• The use of any form of violence is unacceptable
  • Television is responsible for the violence in society
  • Terrorist proclamations should not receive publicity by the press and the media
  • A common history book must be taught in all European schools
  • Open borders lead to societies open to the future
  • Military intervention to enforce peace is acceptable
  • Developed countries should not aid poor countries that do not respect human rights
  • The peaceful use of nuclear energy must continue
  • Freedom of expression must be limitless

…and so on.

One team must argue for the statement and the other against it. The very interesting part of this process is that the teams do not get to choose which side they will support. Instead they are assigned to argue for or against the statement.

This process offers an excellent opportunity for students to learn to discuss complex and often heated issues in a calm, civilized manner. To explore views, practices, beliefs, ideologies and philosophies that differ from their own. It allows them to study the arguments offered in support of these and to develop their ability to analyze and reason. Finally to compare different views to their own and most of all to learn to question the presumed infallibility of their own beliefs and views and to shed their own biases.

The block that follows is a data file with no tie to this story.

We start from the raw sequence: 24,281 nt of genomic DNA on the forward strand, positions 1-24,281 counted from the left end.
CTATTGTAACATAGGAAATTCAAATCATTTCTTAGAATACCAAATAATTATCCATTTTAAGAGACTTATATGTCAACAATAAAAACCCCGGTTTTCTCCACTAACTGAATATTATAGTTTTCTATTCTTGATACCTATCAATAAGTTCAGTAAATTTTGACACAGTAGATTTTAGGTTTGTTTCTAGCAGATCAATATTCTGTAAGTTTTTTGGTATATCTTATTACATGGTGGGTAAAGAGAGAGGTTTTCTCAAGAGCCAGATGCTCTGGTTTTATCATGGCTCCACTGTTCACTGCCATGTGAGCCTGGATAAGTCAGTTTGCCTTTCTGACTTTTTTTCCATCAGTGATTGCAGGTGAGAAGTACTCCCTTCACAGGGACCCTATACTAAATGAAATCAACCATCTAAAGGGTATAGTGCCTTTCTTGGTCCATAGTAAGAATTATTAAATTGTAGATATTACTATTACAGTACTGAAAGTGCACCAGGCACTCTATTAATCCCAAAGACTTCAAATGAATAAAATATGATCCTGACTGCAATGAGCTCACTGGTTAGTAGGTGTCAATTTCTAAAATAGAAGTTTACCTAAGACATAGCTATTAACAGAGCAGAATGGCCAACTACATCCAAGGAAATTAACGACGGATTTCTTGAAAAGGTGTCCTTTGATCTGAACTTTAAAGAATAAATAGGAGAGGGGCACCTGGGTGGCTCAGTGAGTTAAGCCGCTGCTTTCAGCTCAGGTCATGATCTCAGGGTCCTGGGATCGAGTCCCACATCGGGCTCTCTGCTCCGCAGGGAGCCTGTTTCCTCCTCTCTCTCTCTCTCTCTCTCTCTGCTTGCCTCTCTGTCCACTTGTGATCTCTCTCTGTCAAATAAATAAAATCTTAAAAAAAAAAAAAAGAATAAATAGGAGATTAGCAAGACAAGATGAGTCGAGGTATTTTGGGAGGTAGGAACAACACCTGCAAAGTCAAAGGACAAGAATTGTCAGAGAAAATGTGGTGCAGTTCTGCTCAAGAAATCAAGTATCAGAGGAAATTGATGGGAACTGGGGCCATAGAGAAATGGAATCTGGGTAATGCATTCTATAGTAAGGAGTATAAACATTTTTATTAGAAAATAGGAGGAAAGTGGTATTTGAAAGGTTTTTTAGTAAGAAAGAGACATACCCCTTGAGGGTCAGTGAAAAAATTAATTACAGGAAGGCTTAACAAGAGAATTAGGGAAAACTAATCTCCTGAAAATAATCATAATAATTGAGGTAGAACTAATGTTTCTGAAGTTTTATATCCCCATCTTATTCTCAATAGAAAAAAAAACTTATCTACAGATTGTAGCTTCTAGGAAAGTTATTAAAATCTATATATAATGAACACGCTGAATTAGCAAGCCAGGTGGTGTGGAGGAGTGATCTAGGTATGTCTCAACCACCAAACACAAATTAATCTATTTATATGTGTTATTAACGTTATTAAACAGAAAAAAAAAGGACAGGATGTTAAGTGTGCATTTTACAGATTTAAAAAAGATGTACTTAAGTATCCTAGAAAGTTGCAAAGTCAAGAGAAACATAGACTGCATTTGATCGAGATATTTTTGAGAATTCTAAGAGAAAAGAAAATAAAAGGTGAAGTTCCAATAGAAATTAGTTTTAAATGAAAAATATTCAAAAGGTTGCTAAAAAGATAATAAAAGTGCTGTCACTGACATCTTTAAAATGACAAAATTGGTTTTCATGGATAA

By those activities students are led to achieve self-knowledge, to explain the world around them, to cooperate and communicate, to have respect for the views of others, to practice tolerance and to understand the value of dialogue in a democratic society.

Students are driven to conclusions, they formulate alternative propositions for the reconstruction of contemporary reality and with the power of youth seek ways to change the world and realize their dreams, using as tools their empathy, knowledge and their power to reason.

Moreover, interschool debates, especially between schools from different countries, facilitate cultural exchanges and understanding between individuals of different nationalities, they promote cooperation and create hope for peaceful coexistence.

By participating in all the aforementioned activities and many more, our students gradually realize that diversity, when viewed with empathy and reason, does not create a multiplicity of problems, as perhaps initially perceived, on the contrary it offers a bouquet of different solutions to our problems.

I hope that in the short interval of my ten minutes I managed to give you a glimpse of what private schools in Greece do to prevent youth radicalization through education.

Thank you for your attention."

Read 1744 times Last modified on Saturday, 30 January 2016 18:18